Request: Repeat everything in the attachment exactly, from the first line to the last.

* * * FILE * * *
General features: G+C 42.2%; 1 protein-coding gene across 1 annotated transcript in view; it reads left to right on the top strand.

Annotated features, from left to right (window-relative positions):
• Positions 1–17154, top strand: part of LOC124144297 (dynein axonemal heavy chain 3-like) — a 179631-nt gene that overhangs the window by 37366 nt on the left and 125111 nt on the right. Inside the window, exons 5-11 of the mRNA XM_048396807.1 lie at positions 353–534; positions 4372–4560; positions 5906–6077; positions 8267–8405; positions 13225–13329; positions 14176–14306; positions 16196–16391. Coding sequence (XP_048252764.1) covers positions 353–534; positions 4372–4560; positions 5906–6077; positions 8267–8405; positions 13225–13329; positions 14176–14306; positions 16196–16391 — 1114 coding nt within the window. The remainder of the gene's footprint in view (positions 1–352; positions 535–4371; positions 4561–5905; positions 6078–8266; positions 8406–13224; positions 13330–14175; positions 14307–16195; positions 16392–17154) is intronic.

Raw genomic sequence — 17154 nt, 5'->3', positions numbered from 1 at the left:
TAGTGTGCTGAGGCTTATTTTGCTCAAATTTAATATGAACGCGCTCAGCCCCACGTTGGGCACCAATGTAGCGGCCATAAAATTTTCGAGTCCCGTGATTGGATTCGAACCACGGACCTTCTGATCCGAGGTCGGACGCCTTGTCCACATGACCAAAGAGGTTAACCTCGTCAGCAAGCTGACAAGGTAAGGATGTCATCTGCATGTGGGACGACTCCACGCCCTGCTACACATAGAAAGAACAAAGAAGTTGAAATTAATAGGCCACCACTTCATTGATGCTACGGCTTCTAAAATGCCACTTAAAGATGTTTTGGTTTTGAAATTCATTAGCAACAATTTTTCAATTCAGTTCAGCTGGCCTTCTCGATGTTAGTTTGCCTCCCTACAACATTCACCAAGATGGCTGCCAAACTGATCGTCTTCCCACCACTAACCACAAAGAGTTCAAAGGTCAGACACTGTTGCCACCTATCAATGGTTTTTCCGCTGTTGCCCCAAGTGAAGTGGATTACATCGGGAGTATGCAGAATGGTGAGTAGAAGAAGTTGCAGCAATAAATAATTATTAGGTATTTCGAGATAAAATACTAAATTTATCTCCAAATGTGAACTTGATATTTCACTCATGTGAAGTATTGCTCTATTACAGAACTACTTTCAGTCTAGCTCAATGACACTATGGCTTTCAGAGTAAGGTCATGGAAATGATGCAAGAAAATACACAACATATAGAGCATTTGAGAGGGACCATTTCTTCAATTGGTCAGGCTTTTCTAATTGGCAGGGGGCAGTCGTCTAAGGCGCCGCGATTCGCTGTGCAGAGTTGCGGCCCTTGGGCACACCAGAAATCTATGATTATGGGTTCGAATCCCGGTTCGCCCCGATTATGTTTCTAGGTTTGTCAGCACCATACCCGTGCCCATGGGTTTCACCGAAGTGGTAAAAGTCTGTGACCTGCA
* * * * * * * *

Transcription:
General features: G+C 42.2%; 1 protein-coding gene across 1 annotated transcript in view; it reads left to right on the top strand.

Annotated features, from left to right (window-relative positions):
• Positions 1–17154, top strand: part of LOC124144297 (dynein axonemal heavy chain 3-like) — a 179631-nt gene that overhangs the window by 37366 nt on the left and 125111 nt on the right. Inside the window, exons 5-11 of the mRNA XM_048396807.1 lie at positions 353–534; positions 4372–4560; positions 5906–6077; positions 8267–8405; positions 13225–13329; positions 14176–14306; positions 16196–16391. Coding sequence (XP_048252764.1) covers positions 353–534; positions 4372–4560; positions 5906–6077; positions 8267–8405; positions 13225–13329; positions 14176–14306; positions 16196–16391 — 1114 coding nt within the window. The remainder of the gene's footprint in view (positions 1–352; positions 535–4371; positions 4561–5905; positions 6078–8266; positions 8406–13224; positions 13330–14175; positions 14307–16195; positions 16392–17154) is intronic.

Raw genomic sequence — 17154 nt, 5'->3', positions numbered from 1 at the left:
TAGTGTGCTGAGGCTTATTTTGCTCAAATTTAATATGAACGCGCTCAGCCCCACGTTGGGCACCAATGTAGCGGCCATAAAATTTTCGAGTCCCGTGATTGGATTCGAACCACGGACCTTCTGATCCGAGGTCGGACGCCTTGTCCACATGACCAAAGAGGTTAACCTCGTCAGCAAGCTGACAAGGTAAGGATGTCATCTGCATGTGGGACGACTCCACGCCCTGCTACACATAGAAAGAACAAAGAAGTTGAAATTAATAGGCCACCACTTCATTGATGCTACGGCTTCTAAAATGCCACTTAAAGATGTTTTGGTTTTGAAATTCATTAGCAACAATTTTTCAATTCAGTTCAGCTGGCCTTCTCGATGTTAGTTTGCCTCCCTACAACATTCACCAAGATGGCTGCCAAACTGATCGTCTTCCCACCACTAACCACAAAGAGTTCAAAGGTCAGACACTGTTGCCACCTATCAATGGTTTTTCCGCTGTTGCCCCAAGTGAAGTGGATTACATCGGGAGTATGCAGAATGGTGAGTAGAAGAAGTTGCAGCAATAAATAATTATTAGGTATTTCGAGATAAAATACTAAATTTATCTCCAAATGTGAACTTGATATTTCACTCATGTGAAGTATTGCTCTATTACAGAACTACTTTCAGTCTAGCTCAATGACACTATGGCTTTCAGAGTAAGGTCATGGAAATGATGCAAGAAAATACACAACATATAGAGCATTTGAGAGGGACCATTTCTTCAATTGGTCAGGCTTTTCTAATTGGCAGGGGGCAGTCGTCTAAGGCGCCGCGATTCGCTGTGCAGAGTTGCGGCCCTTGGGCACACCAGAAATCTATGATTATGGGTTCGAATCCCGGTTCGCCCCGATTATGTTTCTAGGTTTGTCAGCACCATACCCGTGCCCATGGGTTTCACCGAAGTGGTAAAAGTCTGTGACCTGCA